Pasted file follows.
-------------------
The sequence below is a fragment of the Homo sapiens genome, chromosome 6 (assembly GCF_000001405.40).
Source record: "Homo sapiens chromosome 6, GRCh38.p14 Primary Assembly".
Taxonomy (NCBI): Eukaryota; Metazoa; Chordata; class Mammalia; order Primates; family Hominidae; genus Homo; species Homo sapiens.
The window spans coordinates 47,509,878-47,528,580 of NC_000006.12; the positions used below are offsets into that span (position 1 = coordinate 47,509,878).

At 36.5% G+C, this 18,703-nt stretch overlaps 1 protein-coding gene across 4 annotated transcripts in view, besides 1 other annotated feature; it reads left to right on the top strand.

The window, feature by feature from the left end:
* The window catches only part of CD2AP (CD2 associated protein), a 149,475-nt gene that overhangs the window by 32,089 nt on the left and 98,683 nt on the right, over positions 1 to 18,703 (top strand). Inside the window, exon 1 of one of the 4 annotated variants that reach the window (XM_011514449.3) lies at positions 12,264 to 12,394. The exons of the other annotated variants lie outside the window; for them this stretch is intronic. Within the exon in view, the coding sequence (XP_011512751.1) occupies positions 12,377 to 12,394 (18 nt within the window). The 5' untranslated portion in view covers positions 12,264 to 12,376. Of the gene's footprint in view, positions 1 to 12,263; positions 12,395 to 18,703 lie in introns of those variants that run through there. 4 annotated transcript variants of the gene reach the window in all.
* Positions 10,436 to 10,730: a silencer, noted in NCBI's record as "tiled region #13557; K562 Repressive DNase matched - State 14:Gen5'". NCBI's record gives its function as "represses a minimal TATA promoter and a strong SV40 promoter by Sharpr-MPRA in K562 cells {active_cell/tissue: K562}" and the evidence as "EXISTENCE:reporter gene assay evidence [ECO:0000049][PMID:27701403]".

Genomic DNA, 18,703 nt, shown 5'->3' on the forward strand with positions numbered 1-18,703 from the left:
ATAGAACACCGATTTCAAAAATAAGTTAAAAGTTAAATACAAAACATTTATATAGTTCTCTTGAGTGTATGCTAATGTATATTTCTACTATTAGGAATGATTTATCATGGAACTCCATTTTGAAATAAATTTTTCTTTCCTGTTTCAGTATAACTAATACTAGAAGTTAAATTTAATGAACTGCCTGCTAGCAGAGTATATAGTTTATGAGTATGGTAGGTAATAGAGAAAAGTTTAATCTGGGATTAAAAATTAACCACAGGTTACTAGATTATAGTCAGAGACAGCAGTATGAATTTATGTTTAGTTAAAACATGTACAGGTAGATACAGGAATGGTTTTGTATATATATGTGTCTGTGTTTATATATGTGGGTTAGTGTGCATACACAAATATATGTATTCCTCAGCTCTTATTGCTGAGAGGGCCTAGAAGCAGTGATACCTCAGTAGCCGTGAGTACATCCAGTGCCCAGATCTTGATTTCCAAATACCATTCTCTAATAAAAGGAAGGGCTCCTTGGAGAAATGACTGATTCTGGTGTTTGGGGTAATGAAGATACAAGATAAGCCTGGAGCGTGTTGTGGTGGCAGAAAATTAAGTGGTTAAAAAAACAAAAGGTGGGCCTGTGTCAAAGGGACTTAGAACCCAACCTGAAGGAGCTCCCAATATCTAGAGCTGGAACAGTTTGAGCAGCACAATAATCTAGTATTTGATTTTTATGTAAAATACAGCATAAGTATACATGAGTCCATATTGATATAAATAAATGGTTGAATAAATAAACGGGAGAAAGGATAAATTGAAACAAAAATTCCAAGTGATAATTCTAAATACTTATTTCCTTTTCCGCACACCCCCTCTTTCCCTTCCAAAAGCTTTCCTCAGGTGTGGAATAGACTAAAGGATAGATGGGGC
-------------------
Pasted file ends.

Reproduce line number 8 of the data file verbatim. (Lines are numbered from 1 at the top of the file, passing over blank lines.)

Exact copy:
* Positions 10,436 to 10,730: a silencer, noted in NCBI's record as "tiled region #13557; K562 Repressive DNase matched - State 14:Gen5'". NCBI's record gives its function as "represses a minimal TATA promoter and a strong SV40 promoter by Sharpr-MPRA in K562 cells {active_cell/tissue: K562}" and the evidence as "EXISTENCE:reporter gene assay evidence [ECO:0000049][PMID:27701403]".